Last week, a federal appeals court overturned U.S. District Judge Jed S. Rakoff’s decision to reject a $285 million settlement between Citigroup Global Markets and the Securities and Exchange Commission.
At issue was a proposed settlement resulting from claims that the bank misled investors in 2007 when it sold mortgage-related securities while the bank simultaneously bet against the debt as the U.S. housing market began to falter.
Rakoff, in reviewing the terms, disagreed with a long-standing SEC policy of letting many corporate defendants settle without admitting or denying the agency’s charges.
In voiding his decision, the appeals court has effectively shackled the only institution left that might be able to act to restore the rule of law in the financial services marketplace.
These actions may include the occasional rejection of a settlement negotiated by the SEC. To argue otherwise is to make the lower court a rubber stamp, approving all consent decrees placed before it. One might ask, why have a (lower) court review at all?
This decision will harm the public, the financial services industry, small business owners, and ultimately, the country.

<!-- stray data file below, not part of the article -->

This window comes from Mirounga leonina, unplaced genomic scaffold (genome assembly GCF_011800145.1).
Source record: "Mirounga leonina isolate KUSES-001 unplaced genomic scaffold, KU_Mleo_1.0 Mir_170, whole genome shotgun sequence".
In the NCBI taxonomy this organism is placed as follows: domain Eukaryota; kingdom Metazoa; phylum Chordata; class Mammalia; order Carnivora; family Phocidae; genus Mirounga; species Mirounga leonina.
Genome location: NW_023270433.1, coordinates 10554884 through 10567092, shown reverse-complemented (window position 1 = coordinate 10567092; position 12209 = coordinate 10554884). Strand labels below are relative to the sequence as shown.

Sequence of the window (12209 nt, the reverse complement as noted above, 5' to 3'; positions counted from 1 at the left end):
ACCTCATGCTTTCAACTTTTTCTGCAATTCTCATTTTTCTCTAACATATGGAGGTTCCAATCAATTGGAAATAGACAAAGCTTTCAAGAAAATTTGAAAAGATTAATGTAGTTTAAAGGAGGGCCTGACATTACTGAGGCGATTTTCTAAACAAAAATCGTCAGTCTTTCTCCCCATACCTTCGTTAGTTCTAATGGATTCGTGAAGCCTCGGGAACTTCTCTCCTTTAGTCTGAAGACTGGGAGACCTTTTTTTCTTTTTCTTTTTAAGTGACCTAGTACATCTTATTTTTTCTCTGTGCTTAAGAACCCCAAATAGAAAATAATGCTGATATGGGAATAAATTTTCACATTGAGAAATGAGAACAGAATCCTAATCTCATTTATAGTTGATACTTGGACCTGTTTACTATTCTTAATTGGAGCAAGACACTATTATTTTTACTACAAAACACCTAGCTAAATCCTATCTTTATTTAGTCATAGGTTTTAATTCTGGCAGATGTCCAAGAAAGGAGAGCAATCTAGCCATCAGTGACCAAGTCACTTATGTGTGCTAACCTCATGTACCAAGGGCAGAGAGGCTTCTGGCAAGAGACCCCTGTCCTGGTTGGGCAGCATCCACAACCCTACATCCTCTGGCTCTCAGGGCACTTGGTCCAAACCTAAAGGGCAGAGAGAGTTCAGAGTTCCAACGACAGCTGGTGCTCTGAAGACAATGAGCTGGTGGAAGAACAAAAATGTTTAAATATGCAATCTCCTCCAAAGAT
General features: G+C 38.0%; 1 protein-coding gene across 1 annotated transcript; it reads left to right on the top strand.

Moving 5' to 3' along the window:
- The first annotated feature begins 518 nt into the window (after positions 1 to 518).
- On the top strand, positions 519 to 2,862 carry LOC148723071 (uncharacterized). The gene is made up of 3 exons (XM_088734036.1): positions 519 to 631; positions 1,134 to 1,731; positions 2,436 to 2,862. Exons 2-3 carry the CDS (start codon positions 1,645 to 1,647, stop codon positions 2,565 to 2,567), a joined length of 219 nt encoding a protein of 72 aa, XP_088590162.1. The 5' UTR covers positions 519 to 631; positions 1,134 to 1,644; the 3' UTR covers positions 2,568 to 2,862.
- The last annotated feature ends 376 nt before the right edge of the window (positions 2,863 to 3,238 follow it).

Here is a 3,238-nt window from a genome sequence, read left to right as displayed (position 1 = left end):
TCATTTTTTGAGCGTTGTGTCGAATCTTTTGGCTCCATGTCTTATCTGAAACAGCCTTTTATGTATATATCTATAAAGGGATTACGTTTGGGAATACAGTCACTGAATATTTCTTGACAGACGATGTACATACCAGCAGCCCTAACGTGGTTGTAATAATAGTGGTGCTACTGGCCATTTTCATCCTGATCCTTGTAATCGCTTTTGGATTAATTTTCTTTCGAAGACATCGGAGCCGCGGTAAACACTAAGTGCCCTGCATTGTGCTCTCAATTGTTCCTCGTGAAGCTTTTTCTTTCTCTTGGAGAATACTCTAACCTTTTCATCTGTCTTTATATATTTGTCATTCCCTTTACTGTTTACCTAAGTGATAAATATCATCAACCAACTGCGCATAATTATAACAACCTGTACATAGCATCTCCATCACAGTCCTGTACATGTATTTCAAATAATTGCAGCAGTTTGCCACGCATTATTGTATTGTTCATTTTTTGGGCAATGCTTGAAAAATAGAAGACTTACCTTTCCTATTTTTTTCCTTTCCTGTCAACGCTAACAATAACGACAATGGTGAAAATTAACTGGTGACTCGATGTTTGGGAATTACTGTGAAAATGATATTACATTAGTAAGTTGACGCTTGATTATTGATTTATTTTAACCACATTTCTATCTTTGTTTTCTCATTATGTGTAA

It sends a signal that if a group of large financial institutions commit fraud as part of systematic, industry-wide effort, costing the country trillions and driving the nation into recession, it can still keep out-size and fraudulently obtained gains.
In the Citi case, the damage calculation ($285 million) is wrong. It is much smaller than it should be. This decision effectively supports the entity that allegedly committed the fraud and the institution that failed to stop it. The appeals court assumes SEC-negotiated consent decrees ultimately protect the public from harm. This assumption is clearly unwarranted given recent events.
The creation of new federal agencies (such as the Consumer Financial Protection Bureau) and the expansion of federal law (such as the Dodd-Frank Wall Street Reform and Consumer Protection Act) testifies to the ineffectiveness of the SEC. In an era of massively elevated fraud, courts must be allowed to step in.
That lower courts have routinely, until this point, rubber stamped consent decrees offered by the SEC that contain no admission of guilt is not the issue. The public interest is. Likewise, the SEC’s concern for expedience over justice is also contrary to it’s mission, especially since a fairer settlement would help prevent recidivism.
Markets cannot survive continuously elevated levels of fraud, since fraudulent practices mask an entity’s true value and misallocates capital by moving investment dollars from deserving entities and companies to unworthy ones.
Without meaningful reform there remains a significant and growing risk that our economic system will simply cease functioning.
William Michael Cunningham is a University of Chicago-trained economist. He filed a friend-of-the-court brief s in both the Southern District of New York and in the Second Circuit Court of Appeals regarding this case. A social investor adviser in Washington, he is the author of “The Jobs Act: Crowdfunding for Small Businesses and Startups.”